Higher Education Quick Takes

Quick Takes

May 7, 2018

A Peking University student who filed a request for records related to an alleged rape of a student by a professor 20 years ago said university officials tried to intimidate her after she submitted the request, National Public Radio reported. The student, Yue Xin, said that university authorities told her she was being manipulated by hostile foreign forces and that she could be prosecuted for treason or separatism for requesting the information.

Yue also said she was woken by her college adviser and her mother in her dorm room after midnight and told to stay away from the case and delete all related material on her electronic devices. Yue's parents subsequently took her home and grounded her.

Administrators at Peking, an elite Chinese university in Beijing, did not respond to NPR’s inquiries about the case. Yue has remained defiant.

"Was the freedom of information request a crime?" she wrote. "I'd done nothing wrong, and could not regret exercising my glorious right as a Peking University student."

May 7, 2018

The University of Virginia on Friday announced changes to its rules on the use of campus by groups unaffiliated with the university. The university has been considering its rules since last year's march through the campus by white nationalists shouting Nazi chants. While the march violated some university rules, officials discovered relatively few limits on use of the campus. The new rules do not relate to the political stances of any planned activity, but do set new rules on places that may be used and the need to reserve space in advance. The new rules do not change procedures for groups affiliated with the university.

May 7, 2018

Today on the Academic Minute, Amy Cook, associate professor in English and theater arts at Stony Brook University, discusses how casting that goes beyond our expectations can bring new narratives to the forefront. Learn more about the Academic Minute here.

May 4, 2018

A University of California, Berkeley, commission has recommended the institution either add or modify campus free speech zones, make police presence less intimidating at disruptive events, and explore whether it can cap security costs.

Following last year, when Berkeley was the site of multiple controversial events -- notably an appearance by former Breitbart editor Milo Yiannopoulos that devolved into riots -- Chancellor Carol Christ asked a group of students, faculty and staff to consider how the institution could better manage these incidents.

The commission's report offers several suggestions -- perhaps the most notable among them is that the university could look into capping security costs for certain events. Commission members wrote they were divided whether to wholeheartedly recommend this because courts have generally ruled against institutions that cite money as a reason to not bring a speaker to campus.

“The campus should not have to expend scarce resources to protect celebrity provocateurs seeking to promote their brand (and, in some cases, to cast aspersions on higher education) when so many essential needs go unfunded or underfunded,” the commission wrote.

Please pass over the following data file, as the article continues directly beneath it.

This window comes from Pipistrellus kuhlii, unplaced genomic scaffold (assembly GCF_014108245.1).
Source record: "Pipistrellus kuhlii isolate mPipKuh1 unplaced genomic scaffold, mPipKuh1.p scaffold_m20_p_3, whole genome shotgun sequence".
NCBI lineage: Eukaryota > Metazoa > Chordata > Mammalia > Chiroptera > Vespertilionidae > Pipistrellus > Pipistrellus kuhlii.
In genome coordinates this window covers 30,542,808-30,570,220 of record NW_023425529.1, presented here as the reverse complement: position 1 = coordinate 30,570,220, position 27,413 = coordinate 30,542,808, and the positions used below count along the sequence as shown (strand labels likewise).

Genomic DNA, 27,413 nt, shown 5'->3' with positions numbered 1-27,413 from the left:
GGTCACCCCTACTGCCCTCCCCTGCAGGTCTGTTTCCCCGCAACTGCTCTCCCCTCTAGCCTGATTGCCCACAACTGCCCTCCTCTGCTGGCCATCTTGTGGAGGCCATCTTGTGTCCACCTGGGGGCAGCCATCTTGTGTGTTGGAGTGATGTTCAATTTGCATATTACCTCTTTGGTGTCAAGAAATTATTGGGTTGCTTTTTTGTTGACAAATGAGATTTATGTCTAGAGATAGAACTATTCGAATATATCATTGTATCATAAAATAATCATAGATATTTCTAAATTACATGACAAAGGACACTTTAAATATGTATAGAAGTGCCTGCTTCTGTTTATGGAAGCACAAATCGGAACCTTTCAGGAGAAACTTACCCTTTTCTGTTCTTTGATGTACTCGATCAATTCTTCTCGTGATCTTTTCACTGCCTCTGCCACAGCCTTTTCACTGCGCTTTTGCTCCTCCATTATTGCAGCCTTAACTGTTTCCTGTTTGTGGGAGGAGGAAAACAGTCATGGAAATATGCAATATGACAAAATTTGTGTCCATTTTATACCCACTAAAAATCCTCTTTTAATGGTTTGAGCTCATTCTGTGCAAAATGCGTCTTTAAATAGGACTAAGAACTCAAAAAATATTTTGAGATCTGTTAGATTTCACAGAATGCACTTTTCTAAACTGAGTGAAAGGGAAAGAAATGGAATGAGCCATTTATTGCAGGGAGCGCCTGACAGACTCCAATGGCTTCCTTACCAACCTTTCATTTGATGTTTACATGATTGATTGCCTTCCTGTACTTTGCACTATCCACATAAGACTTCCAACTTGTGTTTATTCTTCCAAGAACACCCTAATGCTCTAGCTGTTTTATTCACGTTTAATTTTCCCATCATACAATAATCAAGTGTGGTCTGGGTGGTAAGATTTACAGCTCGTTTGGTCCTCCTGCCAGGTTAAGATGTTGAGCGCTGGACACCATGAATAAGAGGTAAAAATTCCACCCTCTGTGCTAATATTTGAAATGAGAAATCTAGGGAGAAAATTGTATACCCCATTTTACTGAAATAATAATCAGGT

The commission added that any spending limit might seem arbitrary, given the institution’s $2.7 billion operating budget.

It also recommended that the university try to add a new free speech zone other than the currently designated parts of Sproul Plaza, which has traditionally been used for impromptu gatherings and is exempt from most university policy.

The university could add the West Crescent as a free speech zone similar to Sproul Plaza and decide whether to keep the lower part of the plaza open or closed to those types of events.

“In either scenario, if using Upper and/or Lower Sproul Plaza requires security measures that significantly disrupt university business, campus administration should use the legal means at its disposal to direct the event to West Crescent,” the report states.

The commission also noted that some students and professors of color felt uncomfortable with the heavy police presence at an event in September, because of the historically rocky relationship between certain minority groups and law enforcement. It recommended more plainclothes officers or allowing some students to act as monitors who could report trouble to police.

May 4, 2018

The Department of Education told a federal judge Thursday that it would terminate a January contract award to two debt collection firms as it reassesses its strategy for serving borrowers in default on their federal student loans.

The department said in the filing that it plans to start “significant engagement” with borrowers as early as 90 days after they become delinquent on their student loans. Borrowers are considered to be in default when they go more than 270 days without making a payment on their federal student loans.

Those as yet unspecified outreach efforts would reduce the volume of borrowers in default, improve service to delinquent borrowers, and lower delinquency levels as well, the department argued.

In January, the department said in another court filing that it would award contracts to collect on defaulted student loans to two firms, Performant Recovery Inc. and Windham Professionals. The same week, it issued notices terminating collection contracts for seven firms originally issued in December 2016. Those awards, made under the Obama administration, set off a protracted legal fight that’s continued for more than a year.